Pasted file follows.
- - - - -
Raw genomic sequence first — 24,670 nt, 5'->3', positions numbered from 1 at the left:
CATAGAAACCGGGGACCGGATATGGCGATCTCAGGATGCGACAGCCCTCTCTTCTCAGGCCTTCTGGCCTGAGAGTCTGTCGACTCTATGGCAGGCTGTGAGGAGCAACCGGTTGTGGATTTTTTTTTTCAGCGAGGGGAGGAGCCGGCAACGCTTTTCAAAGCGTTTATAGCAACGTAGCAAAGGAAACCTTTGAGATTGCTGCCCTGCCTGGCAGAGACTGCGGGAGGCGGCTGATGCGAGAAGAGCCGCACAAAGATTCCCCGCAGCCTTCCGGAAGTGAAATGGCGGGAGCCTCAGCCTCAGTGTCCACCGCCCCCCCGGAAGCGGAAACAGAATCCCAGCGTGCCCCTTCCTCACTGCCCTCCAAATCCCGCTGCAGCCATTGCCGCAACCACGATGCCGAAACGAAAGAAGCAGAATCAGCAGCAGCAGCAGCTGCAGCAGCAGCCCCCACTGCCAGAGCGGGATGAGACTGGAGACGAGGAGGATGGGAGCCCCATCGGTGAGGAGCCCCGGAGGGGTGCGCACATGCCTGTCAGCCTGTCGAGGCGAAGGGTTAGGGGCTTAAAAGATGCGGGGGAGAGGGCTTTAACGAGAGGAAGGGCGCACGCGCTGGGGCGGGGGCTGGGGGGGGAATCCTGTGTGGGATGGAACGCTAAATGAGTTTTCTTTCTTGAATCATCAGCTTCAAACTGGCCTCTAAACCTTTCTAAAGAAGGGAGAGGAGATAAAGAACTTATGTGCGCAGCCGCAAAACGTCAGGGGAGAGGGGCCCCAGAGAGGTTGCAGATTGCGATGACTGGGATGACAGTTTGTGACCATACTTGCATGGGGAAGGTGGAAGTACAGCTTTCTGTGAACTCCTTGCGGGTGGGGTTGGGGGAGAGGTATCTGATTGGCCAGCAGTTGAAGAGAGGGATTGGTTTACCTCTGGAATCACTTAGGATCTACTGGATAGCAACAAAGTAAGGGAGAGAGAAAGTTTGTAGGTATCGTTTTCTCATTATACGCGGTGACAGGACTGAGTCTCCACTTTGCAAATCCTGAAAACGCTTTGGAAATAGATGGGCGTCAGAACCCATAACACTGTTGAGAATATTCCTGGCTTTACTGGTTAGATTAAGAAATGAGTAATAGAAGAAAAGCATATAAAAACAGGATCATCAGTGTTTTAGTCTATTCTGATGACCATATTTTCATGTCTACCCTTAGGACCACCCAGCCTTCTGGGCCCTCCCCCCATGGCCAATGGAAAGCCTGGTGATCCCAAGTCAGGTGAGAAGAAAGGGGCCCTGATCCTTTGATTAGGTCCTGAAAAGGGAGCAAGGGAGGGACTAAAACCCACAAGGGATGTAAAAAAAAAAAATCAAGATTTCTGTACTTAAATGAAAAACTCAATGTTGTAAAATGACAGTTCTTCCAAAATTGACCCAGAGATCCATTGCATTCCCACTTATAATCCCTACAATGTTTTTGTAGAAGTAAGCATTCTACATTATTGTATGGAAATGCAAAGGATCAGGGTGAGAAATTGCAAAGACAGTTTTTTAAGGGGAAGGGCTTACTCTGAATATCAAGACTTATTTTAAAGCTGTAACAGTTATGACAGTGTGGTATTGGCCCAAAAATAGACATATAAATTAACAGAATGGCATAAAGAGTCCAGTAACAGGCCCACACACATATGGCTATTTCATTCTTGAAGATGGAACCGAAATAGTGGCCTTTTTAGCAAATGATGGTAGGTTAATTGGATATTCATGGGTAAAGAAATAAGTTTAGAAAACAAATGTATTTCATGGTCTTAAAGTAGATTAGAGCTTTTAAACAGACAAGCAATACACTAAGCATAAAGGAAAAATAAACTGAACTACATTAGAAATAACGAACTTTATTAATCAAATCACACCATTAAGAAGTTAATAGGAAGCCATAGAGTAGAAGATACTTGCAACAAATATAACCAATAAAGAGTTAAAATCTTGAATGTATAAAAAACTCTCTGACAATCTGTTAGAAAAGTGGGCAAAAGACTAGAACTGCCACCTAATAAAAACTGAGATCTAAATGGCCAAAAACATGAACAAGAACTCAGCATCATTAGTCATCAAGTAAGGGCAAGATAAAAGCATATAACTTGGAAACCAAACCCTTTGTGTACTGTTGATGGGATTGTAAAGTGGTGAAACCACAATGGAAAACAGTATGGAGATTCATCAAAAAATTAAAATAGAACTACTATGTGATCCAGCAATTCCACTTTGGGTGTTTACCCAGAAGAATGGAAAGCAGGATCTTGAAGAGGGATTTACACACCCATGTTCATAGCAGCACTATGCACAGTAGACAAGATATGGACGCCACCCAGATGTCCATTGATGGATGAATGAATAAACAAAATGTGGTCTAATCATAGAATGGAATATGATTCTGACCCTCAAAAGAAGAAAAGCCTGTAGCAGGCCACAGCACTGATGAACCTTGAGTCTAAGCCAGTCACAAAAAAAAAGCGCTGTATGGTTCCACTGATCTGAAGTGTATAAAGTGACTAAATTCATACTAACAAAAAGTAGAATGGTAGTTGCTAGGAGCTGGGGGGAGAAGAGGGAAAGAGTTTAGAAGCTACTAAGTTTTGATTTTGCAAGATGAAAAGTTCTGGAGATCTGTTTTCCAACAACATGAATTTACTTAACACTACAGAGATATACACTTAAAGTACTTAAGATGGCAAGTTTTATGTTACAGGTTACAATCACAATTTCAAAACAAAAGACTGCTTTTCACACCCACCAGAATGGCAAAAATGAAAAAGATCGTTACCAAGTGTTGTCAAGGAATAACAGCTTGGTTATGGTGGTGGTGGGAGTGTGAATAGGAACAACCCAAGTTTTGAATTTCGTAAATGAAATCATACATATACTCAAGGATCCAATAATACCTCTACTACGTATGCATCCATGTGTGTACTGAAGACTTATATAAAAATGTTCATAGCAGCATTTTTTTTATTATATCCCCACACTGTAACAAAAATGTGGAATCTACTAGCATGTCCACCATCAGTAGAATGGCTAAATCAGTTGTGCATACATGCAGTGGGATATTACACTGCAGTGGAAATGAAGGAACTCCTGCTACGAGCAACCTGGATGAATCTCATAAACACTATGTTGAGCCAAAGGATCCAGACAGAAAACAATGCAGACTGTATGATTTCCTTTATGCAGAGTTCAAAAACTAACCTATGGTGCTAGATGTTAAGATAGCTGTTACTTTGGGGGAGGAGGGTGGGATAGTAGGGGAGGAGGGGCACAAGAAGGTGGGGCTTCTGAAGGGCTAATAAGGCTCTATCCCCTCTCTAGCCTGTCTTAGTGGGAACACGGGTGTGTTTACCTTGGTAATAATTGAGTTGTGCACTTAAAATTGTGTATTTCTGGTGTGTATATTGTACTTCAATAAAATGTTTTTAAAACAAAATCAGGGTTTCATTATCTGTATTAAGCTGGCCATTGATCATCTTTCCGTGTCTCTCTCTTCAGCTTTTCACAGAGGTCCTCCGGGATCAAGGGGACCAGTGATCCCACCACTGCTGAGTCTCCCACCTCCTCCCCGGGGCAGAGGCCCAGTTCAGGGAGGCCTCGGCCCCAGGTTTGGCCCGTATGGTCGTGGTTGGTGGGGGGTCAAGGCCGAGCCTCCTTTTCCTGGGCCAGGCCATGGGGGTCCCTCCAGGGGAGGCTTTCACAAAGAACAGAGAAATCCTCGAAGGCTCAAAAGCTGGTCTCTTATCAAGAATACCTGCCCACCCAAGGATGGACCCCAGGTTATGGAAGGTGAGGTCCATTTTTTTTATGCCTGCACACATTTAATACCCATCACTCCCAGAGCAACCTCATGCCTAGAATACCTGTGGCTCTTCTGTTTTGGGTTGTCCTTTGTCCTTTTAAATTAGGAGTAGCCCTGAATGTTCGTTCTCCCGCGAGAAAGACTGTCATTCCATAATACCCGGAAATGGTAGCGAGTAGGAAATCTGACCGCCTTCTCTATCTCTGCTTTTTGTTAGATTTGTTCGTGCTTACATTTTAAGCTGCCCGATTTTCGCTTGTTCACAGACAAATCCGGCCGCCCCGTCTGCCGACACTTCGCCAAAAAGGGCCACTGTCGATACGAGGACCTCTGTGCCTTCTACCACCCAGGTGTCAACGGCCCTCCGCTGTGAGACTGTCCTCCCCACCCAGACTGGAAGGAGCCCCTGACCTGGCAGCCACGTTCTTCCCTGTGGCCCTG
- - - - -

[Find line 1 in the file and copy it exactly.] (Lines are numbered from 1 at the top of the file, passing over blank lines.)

Raw genomic sequence first — 24,670 nt, 5'->3', positions numbered from 1 at the left: